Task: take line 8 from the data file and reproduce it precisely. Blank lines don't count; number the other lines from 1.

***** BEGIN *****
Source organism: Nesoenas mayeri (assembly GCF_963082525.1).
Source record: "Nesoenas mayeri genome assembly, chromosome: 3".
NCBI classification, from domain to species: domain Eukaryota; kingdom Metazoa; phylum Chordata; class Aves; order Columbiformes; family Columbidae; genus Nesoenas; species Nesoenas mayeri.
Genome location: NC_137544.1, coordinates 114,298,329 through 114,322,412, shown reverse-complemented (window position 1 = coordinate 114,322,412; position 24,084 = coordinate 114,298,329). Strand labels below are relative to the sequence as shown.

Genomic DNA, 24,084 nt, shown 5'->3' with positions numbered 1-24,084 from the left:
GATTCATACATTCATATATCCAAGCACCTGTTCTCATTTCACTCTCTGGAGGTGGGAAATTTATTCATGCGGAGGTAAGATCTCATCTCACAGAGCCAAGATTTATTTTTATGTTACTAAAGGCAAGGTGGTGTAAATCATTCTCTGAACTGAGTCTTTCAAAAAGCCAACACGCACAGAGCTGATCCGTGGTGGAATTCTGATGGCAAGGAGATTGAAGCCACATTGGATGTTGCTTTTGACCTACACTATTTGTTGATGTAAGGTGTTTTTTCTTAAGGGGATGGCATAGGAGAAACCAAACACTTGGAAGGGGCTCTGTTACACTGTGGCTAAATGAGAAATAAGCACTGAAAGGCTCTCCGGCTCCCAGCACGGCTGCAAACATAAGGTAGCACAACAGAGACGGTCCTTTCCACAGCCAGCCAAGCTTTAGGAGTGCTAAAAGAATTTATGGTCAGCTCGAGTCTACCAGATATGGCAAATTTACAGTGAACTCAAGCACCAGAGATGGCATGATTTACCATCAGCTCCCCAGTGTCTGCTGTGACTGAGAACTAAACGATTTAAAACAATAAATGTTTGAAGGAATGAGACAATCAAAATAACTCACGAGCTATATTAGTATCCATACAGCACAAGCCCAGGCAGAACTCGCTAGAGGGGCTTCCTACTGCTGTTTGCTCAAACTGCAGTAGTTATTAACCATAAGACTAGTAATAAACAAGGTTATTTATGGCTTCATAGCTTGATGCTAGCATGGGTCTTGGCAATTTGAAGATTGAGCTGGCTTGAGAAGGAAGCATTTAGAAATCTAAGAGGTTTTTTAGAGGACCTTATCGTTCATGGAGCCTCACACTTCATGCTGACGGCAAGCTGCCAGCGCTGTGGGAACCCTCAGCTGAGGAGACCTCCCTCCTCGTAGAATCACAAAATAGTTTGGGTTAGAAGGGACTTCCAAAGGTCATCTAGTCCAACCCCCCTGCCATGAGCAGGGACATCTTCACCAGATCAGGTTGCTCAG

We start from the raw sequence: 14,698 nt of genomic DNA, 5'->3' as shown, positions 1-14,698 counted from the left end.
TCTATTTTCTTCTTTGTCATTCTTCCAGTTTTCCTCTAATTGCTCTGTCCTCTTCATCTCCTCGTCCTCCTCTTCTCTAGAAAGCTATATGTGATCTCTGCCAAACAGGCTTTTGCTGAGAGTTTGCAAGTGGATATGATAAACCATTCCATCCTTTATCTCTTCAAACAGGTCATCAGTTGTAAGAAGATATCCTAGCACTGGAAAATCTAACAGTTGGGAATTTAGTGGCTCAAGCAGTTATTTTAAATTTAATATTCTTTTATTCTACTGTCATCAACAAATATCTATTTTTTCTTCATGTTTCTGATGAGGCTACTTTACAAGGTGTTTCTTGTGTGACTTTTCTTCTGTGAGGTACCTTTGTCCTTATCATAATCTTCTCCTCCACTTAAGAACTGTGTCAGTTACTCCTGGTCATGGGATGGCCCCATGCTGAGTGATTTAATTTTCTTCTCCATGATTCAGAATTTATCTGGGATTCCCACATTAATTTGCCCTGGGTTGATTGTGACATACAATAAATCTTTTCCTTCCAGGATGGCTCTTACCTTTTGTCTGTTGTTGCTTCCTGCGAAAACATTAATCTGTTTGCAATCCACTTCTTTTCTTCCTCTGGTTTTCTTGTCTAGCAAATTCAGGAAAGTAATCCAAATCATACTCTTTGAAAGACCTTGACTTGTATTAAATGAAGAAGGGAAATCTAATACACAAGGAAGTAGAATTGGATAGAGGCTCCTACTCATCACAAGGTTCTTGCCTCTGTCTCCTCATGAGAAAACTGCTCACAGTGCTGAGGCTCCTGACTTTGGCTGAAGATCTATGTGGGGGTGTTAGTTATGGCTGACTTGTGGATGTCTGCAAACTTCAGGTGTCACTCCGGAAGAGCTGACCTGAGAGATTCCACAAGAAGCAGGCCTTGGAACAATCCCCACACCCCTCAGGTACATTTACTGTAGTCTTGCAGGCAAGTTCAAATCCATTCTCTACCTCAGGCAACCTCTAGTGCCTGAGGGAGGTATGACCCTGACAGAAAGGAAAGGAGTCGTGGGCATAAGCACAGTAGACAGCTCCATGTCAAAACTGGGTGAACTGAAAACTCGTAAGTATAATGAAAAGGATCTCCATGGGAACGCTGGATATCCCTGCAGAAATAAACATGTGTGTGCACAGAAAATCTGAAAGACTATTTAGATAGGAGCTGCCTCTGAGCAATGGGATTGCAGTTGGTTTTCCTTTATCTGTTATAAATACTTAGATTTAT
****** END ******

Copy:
TCTATTTTCTTCTTTGTCATTCTTCCAGTTTTCCTCTAATTGCTCTGTCCTCTTCATCTCCTCGTCCTCCTCTTCTCTAGAAAGCTATATGTGATCTCTGCCAAACAGGCTTTTGCTGAGAGTTTGCAAGTGGATATGATAAACCATTCCATCCTTTATCTCTTCAAACAGGTCATCAGTTGTAAGAAGATATCCTAGCACTGGAAAATCTAACAGTTGGGAATTTAGTGGCTCAAGCAGTTATTTTAAATTTAATATTCTTTTATTCTACTGTCATCAACAAATATCTATTTTTTCTTCATGTTTCTGATGAGGCTACTTTACAAGGTGTTTCTTGTGTGACTTTTCTTCTGTGAGGTACCTTTGTCCTTATCATAATCTTCTCCTCCACTTAAGAACTGTGTCAGTTACTCCTGGTCATGGGATGGCCCCATGCTGAGTGATTTAATTTTCTTCTCCATGATTCAGAATTTATCTGGGATTCCCACATTAATTTGCCCTGGGTTGATTGTGACATACAATAAATCTTTTCCTTCCAGGATGGCTCTTACCTTTTGTCTGTTGTTGCTTCCTGCGAAAACATTAATCTGTTTGCAATCCACTTCTTTTCTTCCTCTGGTTTTCTTGTCTAGCAAATTCAGGAAAGTAATCCAAATCATACTCTTTGAAAGACCTTGACTTGTATTAAATGAAGAAGGGAAATCTAATACACAAGGAAGTAGAATTGGATAGAGGCTCCTACTCATCACAAGGTTCTTGCCTCTGTCTCCTCATGAGAAAACTGCTCACAGTGCTGAGGCTCCTGACTTTGGCTGAAGATCTATGTGGGGGTGTTAGTTATGGCTGACTTGTGGATGTCTGCAAACTTCAGGTGTCACTCCGGAAGAGCTGACCTGAGAGATTCCACAAGAAGCAGGCCTTGGAACAATCCCCACACCCCTCAGGTACATTTACTGTAGTCTTGCAGGCAAGTTCAAATCCATTCTCTACCTCAGGCAACCTCTAGTGCCTGAGGGAGGTATGACCCTGACAGAAAGGAAAGGAGTCGTGGGCATAAGCACAGTAGACAGCTCCATGTCAAAACTGGGTGAACTGAAAACTCGTAAGTATAATGAAAAGGATCTCCATGGGAACGCTGGATATCCCTGCAGAAATAAACATGTGTGTGCACAGAAAATCTGAAAGACTATTTAGATAGGAGCTGCCTCTGAGCAATGGGATTGCAGTTGGTTTTCCTTTATCTGTTATAAATACTTAGATTTAT